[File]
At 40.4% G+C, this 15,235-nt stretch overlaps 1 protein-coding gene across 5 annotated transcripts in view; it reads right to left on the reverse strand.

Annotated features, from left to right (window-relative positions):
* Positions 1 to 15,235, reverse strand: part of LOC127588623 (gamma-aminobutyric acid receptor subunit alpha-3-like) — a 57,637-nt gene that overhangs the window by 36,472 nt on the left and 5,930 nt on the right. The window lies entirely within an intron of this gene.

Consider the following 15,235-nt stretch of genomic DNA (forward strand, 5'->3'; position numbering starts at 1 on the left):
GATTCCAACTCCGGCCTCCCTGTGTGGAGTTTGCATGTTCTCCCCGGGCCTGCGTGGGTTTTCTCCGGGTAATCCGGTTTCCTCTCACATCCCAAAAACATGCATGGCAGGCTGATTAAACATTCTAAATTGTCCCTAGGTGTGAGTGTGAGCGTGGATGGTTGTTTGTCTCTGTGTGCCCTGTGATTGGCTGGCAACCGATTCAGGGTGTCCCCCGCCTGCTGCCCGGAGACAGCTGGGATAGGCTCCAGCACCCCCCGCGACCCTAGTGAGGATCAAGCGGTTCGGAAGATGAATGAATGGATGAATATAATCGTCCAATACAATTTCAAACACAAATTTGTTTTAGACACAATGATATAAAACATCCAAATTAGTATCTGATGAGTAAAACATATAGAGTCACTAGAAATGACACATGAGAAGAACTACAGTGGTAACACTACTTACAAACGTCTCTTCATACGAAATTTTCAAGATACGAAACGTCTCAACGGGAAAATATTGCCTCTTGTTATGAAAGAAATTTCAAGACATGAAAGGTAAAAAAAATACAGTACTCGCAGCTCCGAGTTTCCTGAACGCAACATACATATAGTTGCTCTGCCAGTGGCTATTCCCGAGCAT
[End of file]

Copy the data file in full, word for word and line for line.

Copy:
At 40.4% G+C, this 15,235-nt stretch overlaps 1 protein-coding gene across 5 annotated transcripts in view; it reads right to left on the reverse strand.

Annotated features, from left to right (window-relative positions):
* Positions 1 to 15,235, reverse strand: part of LOC127588623 (gamma-aminobutyric acid receptor subunit alpha-3-like) — a 57,637-nt gene that overhangs the window by 36,472 nt on the left and 5,930 nt on the right. The window lies entirely within an intron of this gene.

Consider the following 15,235-nt stretch of genomic DNA (forward strand, 5'->3'; position numbering starts at 1 on the left):
GATTCCAACTCCGGCCTCCCTGTGTGGAGTTTGCATGTTCTCCCCGGGCCTGCGTGGGTTTTCTCCGGGTAATCCGGTTTCCTCTCACATCCCAAAAACATGCATGGCAGGCTGATTAAACATTCTAAATTGTCCCTAGGTGTGAGTGTGAGCGTGGATGGTTGTTTGTCTCTGTGTGCCCTGTGATTGGCTGGCAACCGATTCAGGGTGTCCCCCGCCTGCTGCCCGGAGACAGCTGGGATAGGCTCCAGCACCCCCCGCGACCCTAGTGAGGATCAAGCGGTTCGGAAGATGAATGAATGGATGAATATAATCGTCCAATACAATTTCAAACACAAATTTGTTTTAGACACAATGATATAAAACATCCAAATTAGTATCTGATGAGTAAAACATATAGAGTCACTAGAAATGACACATGAGAAGAACTACAGTGGTAACACTACTTACAAACGTCTCTTCATACGAAATTTTCAAGATACGAAACGTCTCAACGGGAAAATATTGCCTCTTGTTATGAAAGAAATTTCAAGACATGAAAGGTAAAAAAAATACAGTACTCGCAGCTCCGAGTTTCCTGAACGCAACATACATATAGTTGCTCTGCCAGTGGCTATTCCCGAGCAT